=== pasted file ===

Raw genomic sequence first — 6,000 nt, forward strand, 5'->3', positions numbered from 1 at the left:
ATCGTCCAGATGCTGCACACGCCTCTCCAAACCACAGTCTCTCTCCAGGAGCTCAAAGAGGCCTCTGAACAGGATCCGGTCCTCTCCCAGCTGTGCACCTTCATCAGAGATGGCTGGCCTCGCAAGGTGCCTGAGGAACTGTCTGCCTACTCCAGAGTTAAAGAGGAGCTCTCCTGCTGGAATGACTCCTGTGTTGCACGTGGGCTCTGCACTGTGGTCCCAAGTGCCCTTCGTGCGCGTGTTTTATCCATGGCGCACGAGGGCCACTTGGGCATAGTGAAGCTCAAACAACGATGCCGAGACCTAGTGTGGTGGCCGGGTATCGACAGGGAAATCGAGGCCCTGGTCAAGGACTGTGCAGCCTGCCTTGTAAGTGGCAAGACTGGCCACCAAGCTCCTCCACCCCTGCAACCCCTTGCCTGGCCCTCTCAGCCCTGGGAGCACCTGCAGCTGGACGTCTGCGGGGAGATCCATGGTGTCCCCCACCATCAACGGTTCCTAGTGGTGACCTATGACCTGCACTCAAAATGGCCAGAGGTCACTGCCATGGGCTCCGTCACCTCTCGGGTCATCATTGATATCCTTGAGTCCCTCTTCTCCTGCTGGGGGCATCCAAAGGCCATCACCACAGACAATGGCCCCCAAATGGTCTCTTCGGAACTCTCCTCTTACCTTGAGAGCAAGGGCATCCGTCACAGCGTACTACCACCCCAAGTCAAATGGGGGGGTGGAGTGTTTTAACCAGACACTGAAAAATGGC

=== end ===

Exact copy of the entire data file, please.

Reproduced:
Raw genomic sequence first — 6,000 nt, forward strand, 5'->3', positions numbered from 1 at the left:
ATCGTCCAGATGCTGCACACGCCTCTCCAAACCACAGTCTCTCTCCAGGAGCTCAAAGAGGCCTCTGAACAGGATCCGGTCCTCTCCCAGCTGTGCACCTTCATCAGAGATGGCTGGCCTCGCAAGGTGCCTGAGGAACTGTCTGCCTACTCCAGAGTTAAAGAGGAGCTCTCCTGCTGGAATGACTCCTGTGTTGCACGTGGGCTCTGCACTGTGGTCCCAAGTGCCCTTCGTGCGCGTGTTTTATCCATGGCGCACGAGGGCCACTTGGGCATAGTGAAGCTCAAACAACGATGCCGAGACCTAGTGTGGTGGCCGGGTATCGACAGGGAAATCGAGGCCCTGGTCAAGGACTGTGCAGCCTGCCTTGTAAGTGGCAAGACTGGCCACCAAGCTCCTCCACCCCTGCAACCCCTTGCCTGGCCCTCTCAGCCCTGGGAGCACCTGCAGCTGGACGTCTGCGGGGAGATCCATGGTGTCCCCCACCATCAACGGTTCCTAGTGGTGACCTATGACCTGCACTCAAAATGGCCAGAGGTCACTGCCATGGGCTCCGTCACCTCTCGGGTCATCATTGATATCCTTGAGTCCCTCTTCTCCTGCTGGGGGCATCCAAAGGCCATCACCACAGACAATGGCCCCCAAATGGTCTCTTCGGAACTCTCCTCTTACCTTGAGAGCAAGGGCATCCGTCACAGCGTACTACCACCCCAAGTCAAATGGGGGGGTGGAGTGTTTTAACCAGACACTGAAAAATGGC